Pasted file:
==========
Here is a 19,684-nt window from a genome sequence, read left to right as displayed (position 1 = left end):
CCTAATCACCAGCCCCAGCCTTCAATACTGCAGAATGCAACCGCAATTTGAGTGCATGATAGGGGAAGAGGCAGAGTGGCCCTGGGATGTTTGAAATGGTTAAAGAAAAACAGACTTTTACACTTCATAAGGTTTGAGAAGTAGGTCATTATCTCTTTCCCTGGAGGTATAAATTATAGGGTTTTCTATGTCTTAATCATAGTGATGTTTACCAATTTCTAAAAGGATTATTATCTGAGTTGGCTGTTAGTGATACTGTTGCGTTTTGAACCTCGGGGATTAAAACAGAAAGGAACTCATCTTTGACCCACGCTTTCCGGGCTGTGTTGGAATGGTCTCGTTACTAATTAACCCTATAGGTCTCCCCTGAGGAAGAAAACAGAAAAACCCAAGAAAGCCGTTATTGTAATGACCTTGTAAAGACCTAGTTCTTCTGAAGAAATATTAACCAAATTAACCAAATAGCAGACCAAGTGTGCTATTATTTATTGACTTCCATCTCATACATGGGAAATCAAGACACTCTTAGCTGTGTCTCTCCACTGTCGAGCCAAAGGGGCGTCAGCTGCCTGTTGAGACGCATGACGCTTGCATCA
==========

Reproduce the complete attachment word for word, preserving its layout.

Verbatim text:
Here is a 19,684-nt window from a genome sequence, read left to right as displayed (position 1 = left end):
CCTAATCACCAGCCCCAGCCTTCAATACTGCAGAATGCAACCGCAATTTGAGTGCATGATAGGGGAAGAGGCAGAGTGGCCCTGGGATGTTTGAAATGGTTAAAGAAAAACAGACTTTTACACTTCATAAGGTTTGAGAAGTAGGTCATTATCTCTTTCCCTGGAGGTATAAATTATAGGGTTTTCTATGTCTTAATCATAGTGATGTTTACCAATTTCTAAAAGGATTATTATCTGAGTTGGCTGTTAGTGATACTGTTGCGTTTTGAACCTCGGGGATTAAAACAGAAAGGAACTCATCTTTGACCCACGCTTTCCGGGCTGTGTTGGAATGGTCTCGTTACTAATTAACCCTATAGGTCTCCCCTGAGGAAGAAAACAGAAAAACCCAAGAAAGCCGTTATTGTAATGACCTTGTAAAGACCTAGTTCTTCTGAAGAAATATTAACCAAATTAACCAAATAGCAGACCAAGTGTGCTATTATTTATTGACTTCCATCTCATACATGGGAAATCAAGACACTCTTAGCTGTGTCTCTCCACTGTCGAGCCAAAGGGGCGTCAGCTGCCTGTTGAGACGCATGACGCTTGCATCA